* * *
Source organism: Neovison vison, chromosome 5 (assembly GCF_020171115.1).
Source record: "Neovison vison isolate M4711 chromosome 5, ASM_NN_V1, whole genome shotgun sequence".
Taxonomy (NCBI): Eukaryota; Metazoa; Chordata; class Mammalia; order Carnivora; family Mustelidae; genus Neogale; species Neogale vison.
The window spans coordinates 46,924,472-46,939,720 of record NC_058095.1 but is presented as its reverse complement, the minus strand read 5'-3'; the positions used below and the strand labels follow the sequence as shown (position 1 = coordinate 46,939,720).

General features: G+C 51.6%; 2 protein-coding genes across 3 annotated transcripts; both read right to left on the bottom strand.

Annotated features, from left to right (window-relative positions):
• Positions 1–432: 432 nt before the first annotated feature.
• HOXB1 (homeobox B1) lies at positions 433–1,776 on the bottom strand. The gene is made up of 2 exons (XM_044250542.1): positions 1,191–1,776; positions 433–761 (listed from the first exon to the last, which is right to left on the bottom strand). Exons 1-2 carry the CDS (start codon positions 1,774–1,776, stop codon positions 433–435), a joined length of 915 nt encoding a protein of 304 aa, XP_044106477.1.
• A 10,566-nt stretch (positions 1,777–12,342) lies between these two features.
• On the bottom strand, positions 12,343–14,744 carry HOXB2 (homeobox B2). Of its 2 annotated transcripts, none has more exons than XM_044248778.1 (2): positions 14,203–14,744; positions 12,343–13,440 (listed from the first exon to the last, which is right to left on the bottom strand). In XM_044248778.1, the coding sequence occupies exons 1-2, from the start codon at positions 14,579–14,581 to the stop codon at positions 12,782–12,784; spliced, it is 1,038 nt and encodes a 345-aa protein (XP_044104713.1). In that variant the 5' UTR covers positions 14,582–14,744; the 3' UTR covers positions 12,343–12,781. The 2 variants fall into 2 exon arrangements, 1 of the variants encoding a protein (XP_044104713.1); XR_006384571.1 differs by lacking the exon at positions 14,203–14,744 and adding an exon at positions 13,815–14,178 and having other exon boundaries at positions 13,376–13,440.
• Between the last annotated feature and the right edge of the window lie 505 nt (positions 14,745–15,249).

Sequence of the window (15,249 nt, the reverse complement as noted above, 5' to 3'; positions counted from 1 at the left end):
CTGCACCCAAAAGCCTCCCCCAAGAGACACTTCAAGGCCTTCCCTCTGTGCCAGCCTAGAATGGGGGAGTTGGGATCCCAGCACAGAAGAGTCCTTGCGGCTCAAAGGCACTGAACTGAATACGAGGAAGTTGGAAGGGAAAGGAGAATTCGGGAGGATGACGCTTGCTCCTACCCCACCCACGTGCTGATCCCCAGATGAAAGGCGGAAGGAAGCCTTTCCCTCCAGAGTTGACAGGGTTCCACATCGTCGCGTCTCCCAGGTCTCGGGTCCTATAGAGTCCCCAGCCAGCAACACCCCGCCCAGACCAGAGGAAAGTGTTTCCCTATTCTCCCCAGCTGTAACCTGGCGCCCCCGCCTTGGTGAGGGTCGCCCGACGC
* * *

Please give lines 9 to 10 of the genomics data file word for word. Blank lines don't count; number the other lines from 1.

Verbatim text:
• A 10,566-nt stretch (positions 1,777–12,342) lies between these two features.
• On the bottom strand, positions 12,343–14,744 carry HOXB2 (homeobox B2). Of its 2 annotated transcripts, none has more exons than XM_044248778.1 (2): positions 14,203–14,744; positions 12,343–13,440 (listed from the first exon to the last, which is right to left on the bottom strand). In XM_044248778.1, the coding sequence occupies exons 1-2, from the start codon at positions 14,579–14,581 to the stop codon at positions 12,782–12,784; spliced, it is 1,038 nt and encodes a 345-aa protein (XP_044104713.1). In that variant the 5' UTR covers positions 14,582–14,744; the 3' UTR covers positions 12,343–12,781. The 2 variants fall into 2 exon arrangements, 1 of the variants encoding a protein (XP_044104713.1); XR_006384571.1 differs by lacking the exon at positions 14,203–14,744 and adding an exon at positions 13,815–14,178 and having other exon boundaries at positions 13,376–13,440.